Friday, January 13, 2017

Tinker. Tailor. Mogul. Spy?

Feliks Dzerzhinsky
The following is my article published in Washington Monthly, January 13, 2017

Feliks Dzerzhinsky, founder of the Soviet secret police – the Cheka – said, “The fact that you are free is not your achievement, but rather a failure on our side.” A clear-eyed killer responsible for the summary executions of tens of thousands during the Bolsheviks’ Red Terror, Dzerzhinsky knew of what he spoke and he didn’t mince words. Fortunately, a heart attack took him down at 49, but his ilk lives on. We Americans should never let our guard down in face of freedom-phobic adversaries like Vladimir Putin. But I fear we are now doing so.

The United States has just endured a carefully planned, well-orchestrated assault against its democratic form of government in the form of a grand cyber-theft of information and targeted release of that information. After a thorough scrub of available intelligence, seventeen U.S. intelligence agencies concluded unanimously that “Russian President Vladimir Putin ordered an influence campaign in 2016 aimed at the U.S. presidential election. Russia’s goals were to undermine public faith in the U.S. democratic process, denigrate Secretary Clinton, and harm her electability and potential presidency. We further assess Putin and the Russian Government developed a clear preference for President-elect Trump. We have high confidence in these judgments.”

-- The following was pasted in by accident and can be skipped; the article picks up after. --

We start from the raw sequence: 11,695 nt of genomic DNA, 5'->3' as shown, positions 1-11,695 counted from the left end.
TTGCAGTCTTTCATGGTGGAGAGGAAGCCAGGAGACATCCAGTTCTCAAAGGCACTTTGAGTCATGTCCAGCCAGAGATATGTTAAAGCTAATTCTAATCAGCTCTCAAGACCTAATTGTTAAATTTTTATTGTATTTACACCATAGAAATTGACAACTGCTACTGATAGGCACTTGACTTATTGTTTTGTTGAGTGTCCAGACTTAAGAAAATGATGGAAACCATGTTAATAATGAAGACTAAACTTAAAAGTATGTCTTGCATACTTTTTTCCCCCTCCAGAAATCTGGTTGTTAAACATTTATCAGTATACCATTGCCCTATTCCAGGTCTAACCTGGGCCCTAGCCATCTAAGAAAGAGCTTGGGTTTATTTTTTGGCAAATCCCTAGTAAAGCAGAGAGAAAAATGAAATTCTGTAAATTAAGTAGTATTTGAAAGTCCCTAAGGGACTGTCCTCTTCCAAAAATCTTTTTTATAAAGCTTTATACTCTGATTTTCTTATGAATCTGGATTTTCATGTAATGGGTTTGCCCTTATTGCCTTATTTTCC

In my twenty-five years in the service of Uncle Sam as a diplomat, I was a daily consumer of intelligence reporting. Information produced by spies is just one stream in a flood of facts, speculation and analyses that cross the desks of policymakers, others being press reports, think tank pieces, university research papers and personal conversations. All sources have their flaws as well as their benefits. Key to a report’s value is corroboration from other sources and reliability of the sources of the information being given.

While I have not had the privilege of reading the classified version of the report by the Director of National Intelligence on the Russians’ active measures, it is clear to me from the conclusions that corroboration and source reliability are at a very high level given CIA’s, NSA’s and the FBI’s stated “high confidence” or “moderate confidence” in their conclusions. This is “intellese” meaning reliable multi-source information has been corroborated at multiple levels, leading the vast majority of analysts to conclude with little doubt that Moscow launched an influence campaign against the U.S.